“Ignorance is the starting point for the bliss that leads to oblivion.”
Joan, a coffee shop manager, watched a customer get up and make his way to the pay phone beside the counter. “Hi. I am calling about the ad you had in the paper for a regional manager a few months ago,” Joan overheard her customer saying on the phone. “Oh, I see, the position’s been filled. Are you happy with the new manager?” the man asked. “You are? OK, thanks.”
As the customer went past the counter, Joan said sympathetically, “I couldn’t help but over hear your call. Sorry that job wasn’t available.” Somewhat puzzled, the customer replied in a different voice than he’d used on the phone, “What? Oh, that. Oh, I have the job now. I was just calling to see how I was doing.”
High performers actively seek feedback. They know that’s the only way to change their course and improve their performance. Good feedback and measurement identifies the “here” that goes with vision’s “there.” Getting from here to there depends on a solid understanding of where “here” is.
But in most organizations — if it’s given at all — feedback is a distorted jumble of mixed messages and past results. It’s almost impossible to draw connections between today’s results and yesterday’s behavior or today’s behavior and tomorrow’s results. It’s as if we’re archers being judged on our ability to hit the target with a few arrows each day. But the target is hidden in the mist. And the results of our daily shots are consolidated and given to us at the end of each month. Then we are rewarded or punished for the “accuracy” of our aim and exhorted to improve.
Feedback is central to learning. Faulty feedback is one of the biggest contributors to organization, team, and personal learning disabilities. If I don’t know how I am doing, I can’t improve.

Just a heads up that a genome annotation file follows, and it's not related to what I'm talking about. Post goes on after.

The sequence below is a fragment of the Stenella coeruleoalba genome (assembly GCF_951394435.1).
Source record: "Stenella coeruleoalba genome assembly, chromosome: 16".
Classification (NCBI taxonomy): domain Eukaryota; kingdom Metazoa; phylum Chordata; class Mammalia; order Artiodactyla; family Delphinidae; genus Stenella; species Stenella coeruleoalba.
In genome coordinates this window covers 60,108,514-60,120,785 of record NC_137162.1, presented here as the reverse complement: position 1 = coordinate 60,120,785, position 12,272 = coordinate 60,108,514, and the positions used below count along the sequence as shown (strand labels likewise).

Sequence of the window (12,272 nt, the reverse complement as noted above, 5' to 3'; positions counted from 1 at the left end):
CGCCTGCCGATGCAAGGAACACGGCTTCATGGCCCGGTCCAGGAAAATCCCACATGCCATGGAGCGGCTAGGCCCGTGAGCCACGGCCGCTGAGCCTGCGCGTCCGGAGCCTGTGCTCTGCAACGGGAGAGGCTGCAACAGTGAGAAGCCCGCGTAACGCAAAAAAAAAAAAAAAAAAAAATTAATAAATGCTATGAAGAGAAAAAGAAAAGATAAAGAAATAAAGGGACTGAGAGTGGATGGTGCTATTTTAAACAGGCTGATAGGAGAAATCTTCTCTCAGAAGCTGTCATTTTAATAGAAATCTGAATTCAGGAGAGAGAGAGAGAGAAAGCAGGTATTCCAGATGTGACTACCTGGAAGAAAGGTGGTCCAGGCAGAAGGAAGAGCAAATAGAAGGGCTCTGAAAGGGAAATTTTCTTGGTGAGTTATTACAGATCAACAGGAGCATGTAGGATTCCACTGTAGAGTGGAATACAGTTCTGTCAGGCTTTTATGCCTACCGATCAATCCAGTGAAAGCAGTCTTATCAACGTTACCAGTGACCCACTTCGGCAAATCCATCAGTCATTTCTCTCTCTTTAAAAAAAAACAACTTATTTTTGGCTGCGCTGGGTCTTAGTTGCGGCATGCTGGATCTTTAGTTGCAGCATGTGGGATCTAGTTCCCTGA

The right measurements establish vital feedback loops that show whether the approaches being used are moving the organization toward its goals. They help separate the useful from the useless work. Effective measures show whether all the training, team activities, experimentation, and process management are producing results. They help managers see through the dust storms raised by so many furious flurries of enthusiastic “busywork” that can create the illusion of progress.
The quality movement and approaches like The Balanced Scorecard have played key roles in the development and refinement of measurements to provide leading indicators of potential problems before they become apparent to everyone. These balance the lagging indicators or backward-focused measures (usually financial) that managers have relied so heavily upon. But the quality and quantity of non-financial performance measures being used is still very low.
We find that there are two main reasons for the low levels of non-financial measures. First, many managers haven’t done their homework. They don’t realize just how disciplined this field has become. They don’t know that a vast array of very effective tools measuring customer/partner, process, organization improvement performance and the like are now readily available. Second, managers aren’t comfortable with feedback. They haven’t learned how to get it and how to give it, effectively. So measurements turn into “gotchas” to be avoided.